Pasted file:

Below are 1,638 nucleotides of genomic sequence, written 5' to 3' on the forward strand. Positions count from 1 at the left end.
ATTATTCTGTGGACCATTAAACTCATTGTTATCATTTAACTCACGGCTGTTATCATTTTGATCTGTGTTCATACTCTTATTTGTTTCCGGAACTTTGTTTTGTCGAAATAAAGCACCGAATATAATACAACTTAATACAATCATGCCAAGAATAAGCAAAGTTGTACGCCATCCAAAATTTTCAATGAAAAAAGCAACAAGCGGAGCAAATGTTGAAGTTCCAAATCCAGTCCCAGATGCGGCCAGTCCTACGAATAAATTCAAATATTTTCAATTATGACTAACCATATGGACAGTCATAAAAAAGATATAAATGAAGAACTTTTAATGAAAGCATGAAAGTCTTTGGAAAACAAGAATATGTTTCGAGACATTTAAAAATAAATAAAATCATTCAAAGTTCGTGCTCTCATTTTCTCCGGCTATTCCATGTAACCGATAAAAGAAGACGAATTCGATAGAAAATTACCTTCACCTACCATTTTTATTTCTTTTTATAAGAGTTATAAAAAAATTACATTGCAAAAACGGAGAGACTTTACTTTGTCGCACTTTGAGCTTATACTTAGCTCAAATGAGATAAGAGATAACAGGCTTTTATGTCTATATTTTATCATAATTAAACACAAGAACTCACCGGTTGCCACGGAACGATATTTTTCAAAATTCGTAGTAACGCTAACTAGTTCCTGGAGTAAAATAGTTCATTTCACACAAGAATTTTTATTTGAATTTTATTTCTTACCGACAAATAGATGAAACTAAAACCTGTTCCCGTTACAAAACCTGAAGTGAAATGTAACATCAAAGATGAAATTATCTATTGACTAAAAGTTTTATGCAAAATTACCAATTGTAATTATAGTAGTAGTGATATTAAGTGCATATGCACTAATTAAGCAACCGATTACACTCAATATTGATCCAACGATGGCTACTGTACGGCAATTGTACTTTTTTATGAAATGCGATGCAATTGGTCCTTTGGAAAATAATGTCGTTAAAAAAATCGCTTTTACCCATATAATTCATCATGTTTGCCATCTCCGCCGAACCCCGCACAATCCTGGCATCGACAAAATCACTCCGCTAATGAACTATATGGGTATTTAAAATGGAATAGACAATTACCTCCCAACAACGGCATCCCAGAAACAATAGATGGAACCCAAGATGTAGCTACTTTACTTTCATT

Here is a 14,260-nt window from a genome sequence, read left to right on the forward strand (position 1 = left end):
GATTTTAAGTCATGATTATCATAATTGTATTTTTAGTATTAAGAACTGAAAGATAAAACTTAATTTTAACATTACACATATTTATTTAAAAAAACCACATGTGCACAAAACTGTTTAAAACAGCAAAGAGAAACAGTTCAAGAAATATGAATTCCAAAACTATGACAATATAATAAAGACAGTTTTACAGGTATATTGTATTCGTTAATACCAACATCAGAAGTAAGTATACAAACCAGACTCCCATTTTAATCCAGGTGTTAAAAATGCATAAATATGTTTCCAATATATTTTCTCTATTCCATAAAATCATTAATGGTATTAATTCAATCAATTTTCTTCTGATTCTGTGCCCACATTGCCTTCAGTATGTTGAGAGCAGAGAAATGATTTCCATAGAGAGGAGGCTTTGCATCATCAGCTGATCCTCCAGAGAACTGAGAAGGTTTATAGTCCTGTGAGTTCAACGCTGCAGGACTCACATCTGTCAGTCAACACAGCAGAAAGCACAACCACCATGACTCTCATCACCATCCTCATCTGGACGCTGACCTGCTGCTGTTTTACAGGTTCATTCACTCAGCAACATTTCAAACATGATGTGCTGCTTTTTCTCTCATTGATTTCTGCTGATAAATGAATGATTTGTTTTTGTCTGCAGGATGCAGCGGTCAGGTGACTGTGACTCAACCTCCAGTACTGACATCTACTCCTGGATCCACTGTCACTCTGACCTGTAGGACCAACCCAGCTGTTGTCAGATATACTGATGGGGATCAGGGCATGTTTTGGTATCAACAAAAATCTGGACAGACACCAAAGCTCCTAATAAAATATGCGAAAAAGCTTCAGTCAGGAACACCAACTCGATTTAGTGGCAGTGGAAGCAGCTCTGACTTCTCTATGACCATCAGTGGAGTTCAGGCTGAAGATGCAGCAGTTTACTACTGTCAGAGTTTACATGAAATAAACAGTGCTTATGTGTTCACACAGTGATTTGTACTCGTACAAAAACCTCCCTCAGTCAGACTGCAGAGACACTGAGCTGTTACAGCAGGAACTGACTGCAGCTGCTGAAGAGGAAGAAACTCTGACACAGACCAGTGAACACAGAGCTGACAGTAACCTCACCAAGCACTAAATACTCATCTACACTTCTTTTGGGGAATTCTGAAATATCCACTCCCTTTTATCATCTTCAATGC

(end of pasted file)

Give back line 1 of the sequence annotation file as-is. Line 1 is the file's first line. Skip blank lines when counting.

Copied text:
Below are 1,638 nucleotides of genomic sequence, written 5' to 3' on the forward strand. Positions count from 1 at the left end.